Traveling to Morocco for the first time can certainly be daunting. The country has so much to offer, and having just 10 days or two weeks may not be enough to see them all. Furthermore, there is etiquette to understand and some phrases to learn.
Kent, a Trippy user, needed advice when he was planning a 10-day trip to Morocco. Kent asked:
Advice for First Time Adventurers in Morocco
A friend and I are traveling to Morocco for 10 days flying into Marrakech. We’re both into experiencing the culture, food, and surf scenes while there. We’re both adventurous souls having met in the jungle of Peru. Any advice on experiences off the beaten path that would give us a taste of Morocco in 10 days?
Need a helping hand to plan your trip just like Kent? The following tips from Trippy users will help your first trip to Morocco go as smoothly as possible:
Where to go and what to see
Note for first-time visitors to Morocco from Nomade, a Trippy user:
And if it’s your first time visiting Morocco, I do not recommend to hire a car, you may find it a bit difficult to drive here, especially in the crowded Marrakech. You’d better go with a Moroccan travel agency. A travel agency can design a beautiful itinerary for you that fit your budget.
It’s best to start your trip from Marrakech or Casablanca since most flights from the US and Europe fly into both cities. Alexa from New York City usually travels independently, but when in Marrakech, she hired a tour guide. She shared:
My husband and I have traveled extensively and always independently but decided to book a desert tour during our honeymoon. We started our tour in Marrakech and Ended it in Marrakech. The things we saw were amazing too.
Jemaa el-Fnaa – this lively square caught us. It’s a mix of smells, sounds & images that you cant get bored. We tried several food stalls, and our favorite is number 26, in a corner near the stalls selling snails.
Jardin de Majorelle, this garden is an oasis to escape from the buzz of the Medina.
Medersa Ben Youssef, this Islamic college, has amazing carvings! Musee De Marrakesh just beside Madrasa, also really beautiful. ( buy the combined ticket, it’s cheaper)
Desert – There are several tours departing from Marrakech, your Hotel/Riad can arrange it. I suggest getting a private tour with a guide.
Alexa went on a desert tour while in Marrakech. She wrote:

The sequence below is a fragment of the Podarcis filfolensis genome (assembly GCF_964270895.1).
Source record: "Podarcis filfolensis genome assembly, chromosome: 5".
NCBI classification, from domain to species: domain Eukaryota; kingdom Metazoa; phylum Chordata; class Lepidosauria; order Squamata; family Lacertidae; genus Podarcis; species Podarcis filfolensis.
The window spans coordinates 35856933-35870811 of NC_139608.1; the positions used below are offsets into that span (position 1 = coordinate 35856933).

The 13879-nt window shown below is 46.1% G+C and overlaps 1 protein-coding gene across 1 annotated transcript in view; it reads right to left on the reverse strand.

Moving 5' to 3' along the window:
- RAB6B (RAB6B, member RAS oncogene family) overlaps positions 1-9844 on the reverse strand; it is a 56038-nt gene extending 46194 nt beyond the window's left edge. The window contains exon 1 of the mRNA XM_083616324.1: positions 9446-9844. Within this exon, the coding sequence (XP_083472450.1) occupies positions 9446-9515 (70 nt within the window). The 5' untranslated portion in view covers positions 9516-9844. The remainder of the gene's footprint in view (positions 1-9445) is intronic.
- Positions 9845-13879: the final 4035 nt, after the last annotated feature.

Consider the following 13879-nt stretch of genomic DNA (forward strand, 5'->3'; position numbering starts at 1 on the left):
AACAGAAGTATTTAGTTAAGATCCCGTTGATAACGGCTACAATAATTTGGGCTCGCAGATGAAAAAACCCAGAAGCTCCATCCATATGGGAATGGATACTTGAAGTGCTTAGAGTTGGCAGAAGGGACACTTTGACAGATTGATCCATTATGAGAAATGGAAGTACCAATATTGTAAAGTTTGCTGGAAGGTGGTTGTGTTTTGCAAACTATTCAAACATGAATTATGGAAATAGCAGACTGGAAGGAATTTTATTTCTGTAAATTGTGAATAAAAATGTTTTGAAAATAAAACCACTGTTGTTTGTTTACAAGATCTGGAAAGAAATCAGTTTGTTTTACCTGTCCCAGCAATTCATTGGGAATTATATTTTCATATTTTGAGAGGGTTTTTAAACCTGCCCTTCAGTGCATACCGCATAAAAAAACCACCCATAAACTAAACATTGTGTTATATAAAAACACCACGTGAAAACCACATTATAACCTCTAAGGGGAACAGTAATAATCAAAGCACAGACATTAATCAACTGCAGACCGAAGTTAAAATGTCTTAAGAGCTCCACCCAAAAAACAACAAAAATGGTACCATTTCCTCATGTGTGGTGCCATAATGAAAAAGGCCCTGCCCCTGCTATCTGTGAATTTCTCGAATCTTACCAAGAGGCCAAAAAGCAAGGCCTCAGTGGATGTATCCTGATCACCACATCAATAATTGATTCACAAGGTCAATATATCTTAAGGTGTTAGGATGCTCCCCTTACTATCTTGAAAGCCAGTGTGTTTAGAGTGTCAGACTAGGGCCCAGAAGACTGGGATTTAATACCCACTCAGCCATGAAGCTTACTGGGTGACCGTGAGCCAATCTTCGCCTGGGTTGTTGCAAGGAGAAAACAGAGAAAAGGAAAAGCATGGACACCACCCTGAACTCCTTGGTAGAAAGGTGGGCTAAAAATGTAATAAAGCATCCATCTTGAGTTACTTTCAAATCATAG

The snow-covered High Atlas and Middle Atlas mountains, we visited several Kasbahs such as Kasbah Taourirt\ Kasbah Amridil the best being Aït Benhaddou and Oasis, and some impressive valleys like Dadès Valley where we spent our first night in a beautiful hotel as well as Todgha Gorge & Draa River, Guelmim-Es Semara, Morocco. The highlight of the trip was a camel trek out into the Sahara with a Berber camel guide to sleep in a Berber camp. Riding a camel is a bit of an adventure, but you need to do it! The camp is very basic and authentic, drum players came to our camp to sing and entertain – and sunrise was awesome.
We would recommend Marvelous Morocco Tours to anybody thinking of arranging a tour in Morocco. From the initial tentative communications by email to arranging the detail of the tour to the actual tour itself, everything has been faultless. All correspondence has been prompt, informative, and clear, and the physical tour was of a high standard, exceeding our expectations. We often didn’t notice we were on tour, we just felt like we were trekking independently with some new friends who didn’t mind carrying bags, setting up camp, cooking, cleaning and having a chat – That was priceless to us.
Marrakech is an important economic hub in Morocco. It’s a former imperial city founded almost 1,000 years ago with maze-like alleys and crowded souks selling leather goods, pottery, jewelry, traditional clothing, and delicious snacks. Brahim, a native of Marrakech, suggests at least a week stay in his hometown and here’s the Marrakech itinerary he shared:
Marrakech has so many things to do but the best way to spend one week in Marrakech is as follow:
Day 1: arrive and relax
Day 2: Full day visit of Marrakech with a local certified tour guide
Day 3: Hot Air balloon and a visit to Ourika Day
4: A day excursion to Essaouria Day
5: A day Excursion to the UNESCO world heritage site, Kasbah Ait Ben Haddou Day
6: Relax and do some shopping and just enjoy Marrakech
Robson suggested Essaouria:
This small village has a really laidback atmosphere. Camels & kitesurfers share space on the beach. Around Essaouira, you will find several surf spots! The old city was used as the set for Game of Thrones!
If you prefer an off the beaten track location by the sea, Trippy user Tony from Seattle recommended Oualidia, located north of Essaouria. He wrote: